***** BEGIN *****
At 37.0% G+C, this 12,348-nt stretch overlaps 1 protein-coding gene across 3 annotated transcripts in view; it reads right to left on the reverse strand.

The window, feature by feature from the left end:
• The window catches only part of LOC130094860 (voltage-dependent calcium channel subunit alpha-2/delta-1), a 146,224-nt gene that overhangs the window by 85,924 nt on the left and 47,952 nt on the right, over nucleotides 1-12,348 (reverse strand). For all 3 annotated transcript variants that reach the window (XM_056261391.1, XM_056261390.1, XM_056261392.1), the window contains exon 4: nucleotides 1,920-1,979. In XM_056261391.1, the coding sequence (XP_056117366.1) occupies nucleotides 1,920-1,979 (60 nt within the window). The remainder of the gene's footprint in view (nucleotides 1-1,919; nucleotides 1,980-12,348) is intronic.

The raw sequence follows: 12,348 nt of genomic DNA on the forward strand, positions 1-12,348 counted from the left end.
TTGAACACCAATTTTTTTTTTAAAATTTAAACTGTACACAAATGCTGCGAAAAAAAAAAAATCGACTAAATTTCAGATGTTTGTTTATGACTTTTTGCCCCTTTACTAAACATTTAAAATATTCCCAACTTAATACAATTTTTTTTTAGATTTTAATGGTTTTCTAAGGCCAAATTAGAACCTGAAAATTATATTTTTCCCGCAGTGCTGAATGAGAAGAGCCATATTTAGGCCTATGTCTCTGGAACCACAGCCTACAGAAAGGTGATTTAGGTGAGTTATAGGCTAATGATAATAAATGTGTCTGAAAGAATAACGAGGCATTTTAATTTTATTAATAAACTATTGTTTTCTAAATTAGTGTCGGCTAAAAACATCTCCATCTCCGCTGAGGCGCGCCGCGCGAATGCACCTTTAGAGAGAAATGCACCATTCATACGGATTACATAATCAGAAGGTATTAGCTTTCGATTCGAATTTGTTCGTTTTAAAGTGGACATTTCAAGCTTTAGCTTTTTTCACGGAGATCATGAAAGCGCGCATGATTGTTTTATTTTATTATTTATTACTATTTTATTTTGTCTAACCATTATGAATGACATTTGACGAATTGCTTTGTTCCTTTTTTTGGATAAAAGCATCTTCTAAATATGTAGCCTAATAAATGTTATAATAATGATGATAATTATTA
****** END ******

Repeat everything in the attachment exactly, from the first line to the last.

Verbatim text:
At 37.0% G+C, this 12,348-nt stretch overlaps 1 protein-coding gene across 3 annotated transcripts in view; it reads right to left on the reverse strand.

The window, feature by feature from the left end:
• The window catches only part of LOC130094860 (voltage-dependent calcium channel subunit alpha-2/delta-1), a 146,224-nt gene that overhangs the window by 85,924 nt on the left and 47,952 nt on the right, over nucleotides 1-12,348 (reverse strand). For all 3 annotated transcript variants that reach the window (XM_056261391.1, XM_056261390.1, XM_056261392.1), the window contains exon 4: nucleotides 1,920-1,979. In XM_056261391.1, the coding sequence (XP_056117366.1) occupies nucleotides 1,920-1,979 (60 nt within the window). The remainder of the gene's footprint in view (nucleotides 1-1,919; nucleotides 1,980-12,348) is intronic.

The raw sequence follows: 12,348 nt of genomic DNA on the forward strand, positions 1-12,348 counted from the left end.
TTGAACACCAATTTTTTTTTTAAAATTTAAACTGTACACAAATGCTGCGAAAAAAAAAAAATCGACTAAATTTCAGATGTTTGTTTATGACTTTTTGCCCCTTTACTAAACATTTAAAATATTCCCAACTTAATACAATTTTTTTTTAGATTTTAATGGTTTTCTAAGGCCAAATTAGAACCTGAAAATTATATTTTTCCCGCAGTGCTGAATGAGAAGAGCCATATTTAGGCCTATGTCTCTGGAACCACAGCCTACAGAAAGGTGATTTAGGTGAGTTATAGGCTAATGATAATAAATGTGTCTGAAAGAATAACGAGGCATTTTAATTTTATTAATAAACTATTGTTTTCTAAATTAGTGTCGGCTAAAAACATCTCCATCTCCGCTGAGGCGCGCCGCGCGAATGCACCTTTAGAGAGAAATGCACCATTCATACGGATTACATAATCAGAAGGTATTAGCTTTCGATTCGAATTTGTTCGTTTTAAAGTGGACATTTCAAGCTTTAGCTTTTTTCACGGAGATCATGAAAGCGCGCATGATTGTTTTATTTTATTATTTATTACTATTTTATTTTGTCTAACCATTATGAATGACATTTGACGAATTGCTTTGTTCCTTTTTTTGGATAAAAGCATCTTCTAAATATGTAGCCTAATAAATGTTATAATAATGATGATAATTATTA